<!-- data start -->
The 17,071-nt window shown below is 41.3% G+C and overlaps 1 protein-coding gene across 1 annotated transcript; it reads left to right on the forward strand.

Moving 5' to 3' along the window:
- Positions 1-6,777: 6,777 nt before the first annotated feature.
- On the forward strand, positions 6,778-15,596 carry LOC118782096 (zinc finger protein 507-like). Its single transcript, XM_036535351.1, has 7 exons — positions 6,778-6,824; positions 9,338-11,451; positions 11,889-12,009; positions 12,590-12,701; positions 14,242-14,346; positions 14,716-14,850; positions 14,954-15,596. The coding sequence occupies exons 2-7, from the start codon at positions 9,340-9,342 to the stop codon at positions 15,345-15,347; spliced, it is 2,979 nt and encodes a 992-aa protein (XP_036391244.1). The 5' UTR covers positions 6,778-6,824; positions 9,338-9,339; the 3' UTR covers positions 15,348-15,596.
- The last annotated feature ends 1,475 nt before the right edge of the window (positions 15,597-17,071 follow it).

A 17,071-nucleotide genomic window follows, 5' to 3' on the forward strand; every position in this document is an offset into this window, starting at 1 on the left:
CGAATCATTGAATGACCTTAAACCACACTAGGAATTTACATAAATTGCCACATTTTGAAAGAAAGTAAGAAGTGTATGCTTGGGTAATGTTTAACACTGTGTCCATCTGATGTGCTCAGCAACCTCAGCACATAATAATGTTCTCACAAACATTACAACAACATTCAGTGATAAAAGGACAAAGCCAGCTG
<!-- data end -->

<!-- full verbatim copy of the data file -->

The 17,071-nt window shown below is 41.3% G+C and overlaps 1 protein-coding gene across 1 annotated transcript; it reads left to right on the forward strand.

Moving 5' to 3' along the window:
- Positions 1-6,777: 6,777 nt before the first annotated feature.
- On the forward strand, positions 6,778-15,596 carry LOC118782096 (zinc finger protein 507-like). Its single transcript, XM_036535351.1, has 7 exons — positions 6,778-6,824; positions 9,338-11,451; positions 11,889-12,009; positions 12,590-12,701; positions 14,242-14,346; positions 14,716-14,850; positions 14,954-15,596. The coding sequence occupies exons 2-7, from the start codon at positions 9,340-9,342 to the stop codon at positions 15,345-15,347; spliced, it is 2,979 nt and encodes a 992-aa protein (XP_036391244.1). The 5' UTR covers positions 6,778-6,824; positions 9,338-9,339; the 3' UTR covers positions 15,348-15,596.
- The last annotated feature ends 1,475 nt before the right edge of the window (positions 15,597-17,071 follow it).

A 17,071-nucleotide genomic window follows, 5' to 3' on the forward strand; every position in this document is an offset into this window, starting at 1 on the left:
CGAATCATTGAATGACCTTAAACCACACTAGGAATTTACATAAATTGCCACATTTTGAAAGAAAGTAAGAAGTGTATGCTTGGGTAATGTTTAACACTGTGTCCATCTGATGTGCTCAGCAACCTCAGCACATAATAATGTTCTCACAAACATTACAACAACATTCAGTGATAAAAGGACAAAGCCAGCTG